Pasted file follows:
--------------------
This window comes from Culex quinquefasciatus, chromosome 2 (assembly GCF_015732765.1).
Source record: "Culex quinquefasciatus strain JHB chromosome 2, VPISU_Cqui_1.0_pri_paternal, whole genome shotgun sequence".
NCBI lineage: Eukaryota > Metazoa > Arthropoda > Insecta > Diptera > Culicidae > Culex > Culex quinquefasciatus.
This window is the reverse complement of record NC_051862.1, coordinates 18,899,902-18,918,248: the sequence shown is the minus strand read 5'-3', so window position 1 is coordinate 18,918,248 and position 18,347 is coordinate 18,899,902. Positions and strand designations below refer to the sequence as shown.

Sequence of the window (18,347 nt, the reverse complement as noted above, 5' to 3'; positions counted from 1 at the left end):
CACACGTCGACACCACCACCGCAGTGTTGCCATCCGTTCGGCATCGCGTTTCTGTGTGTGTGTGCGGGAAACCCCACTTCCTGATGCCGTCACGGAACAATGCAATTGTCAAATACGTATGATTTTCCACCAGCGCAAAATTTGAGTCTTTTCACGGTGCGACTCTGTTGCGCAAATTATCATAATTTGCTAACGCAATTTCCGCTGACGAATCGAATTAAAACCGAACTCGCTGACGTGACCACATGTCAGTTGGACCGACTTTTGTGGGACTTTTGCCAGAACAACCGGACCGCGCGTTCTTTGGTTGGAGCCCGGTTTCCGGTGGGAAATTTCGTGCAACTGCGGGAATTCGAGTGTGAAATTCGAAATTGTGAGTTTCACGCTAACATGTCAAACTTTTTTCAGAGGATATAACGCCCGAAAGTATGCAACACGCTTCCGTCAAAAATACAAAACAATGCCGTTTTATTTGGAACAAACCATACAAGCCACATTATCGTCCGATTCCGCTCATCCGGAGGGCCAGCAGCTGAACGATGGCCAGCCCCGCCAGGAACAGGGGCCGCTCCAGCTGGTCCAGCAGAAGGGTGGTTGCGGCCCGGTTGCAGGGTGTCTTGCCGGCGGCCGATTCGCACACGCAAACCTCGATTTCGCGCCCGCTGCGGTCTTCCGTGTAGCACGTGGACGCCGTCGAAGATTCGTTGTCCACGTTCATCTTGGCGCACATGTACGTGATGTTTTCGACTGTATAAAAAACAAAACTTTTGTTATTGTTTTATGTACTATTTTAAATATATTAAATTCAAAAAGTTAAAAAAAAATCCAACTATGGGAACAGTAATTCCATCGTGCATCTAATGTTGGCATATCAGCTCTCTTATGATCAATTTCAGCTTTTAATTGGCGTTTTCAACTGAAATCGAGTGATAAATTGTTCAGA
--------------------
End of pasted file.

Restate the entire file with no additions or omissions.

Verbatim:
This window comes from Culex quinquefasciatus, chromosome 2 (assembly GCF_015732765.1).
Source record: "Culex quinquefasciatus strain JHB chromosome 2, VPISU_Cqui_1.0_pri_paternal, whole genome shotgun sequence".
NCBI lineage: Eukaryota > Metazoa > Arthropoda > Insecta > Diptera > Culicidae > Culex > Culex quinquefasciatus.
This window is the reverse complement of record NC_051862.1, coordinates 18,899,902-18,918,248: the sequence shown is the minus strand read 5'-3', so window position 1 is coordinate 18,918,248 and position 18,347 is coordinate 18,899,902. Positions and strand designations below refer to the sequence as shown.

Sequence of the window (18,347 nt, the reverse complement as noted above, 5' to 3'; positions counted from 1 at the left end):
CACACGTCGACACCACCACCGCAGTGTTGCCATCCGTTCGGCATCGCGTTTCTGTGTGTGTGTGCGGGAAACCCCACTTCCTGATGCCGTCACGGAACAATGCAATTGTCAAATACGTATGATTTTCCACCAGCGCAAAATTTGAGTCTTTTCACGGTGCGACTCTGTTGCGCAAATTATCATAATTTGCTAACGCAATTTCCGCTGACGAATCGAATTAAAACCGAACTCGCTGACGTGACCACATGTCAGTTGGACCGACTTTTGTGGGACTTTTGCCAGAACAACCGGACCGCGCGTTCTTTGGTTGGAGCCCGGTTTCCGGTGGGAAATTTCGTGCAACTGCGGGAATTCGAGTGTGAAATTCGAAATTGTGAGTTTCACGCTAACATGTCAAACTTTTTTCAGAGGATATAACGCCCGAAAGTATGCAACACGCTTCCGTCAAAAATACAAAACAATGCCGTTTTATTTGGAACAAACCATACAAGCCACATTATCGTCCGATTCCGCTCATCCGGAGGGCCAGCAGCTGAACGATGGCCAGCCCCGCCAGGAACAGGGGCCGCTCCAGCTGGTCCAGCAGAAGGGTGGTTGCGGCCCGGTTGCAGGGTGTCTTGCCGGCGGCCGATTCGCACACGCAAACCTCGATTTCGCGCCCGCTGCGGTCTTCCGTGTAGCACGTGGACGCCGTCGAAGATTCGTTGTCCACGTTCATCTTGGCGCACATGTACGTGATGTTTTCGACTGTATAAAAAACAAAACTTTTGTTATTGTTTTATGTACTATTTTAAATATATTAAATTCAAAAAGTTAAAAAAAAATCCAACTATGGGAACAGTAATTCCATCGTGCATCTAATGTTGGCATATCAGCTCTCTTATGATCAATTTCAGCTTTTAATTGGCGTTTTCAACTGAAATCGAGTGATAAATTGTTCAGA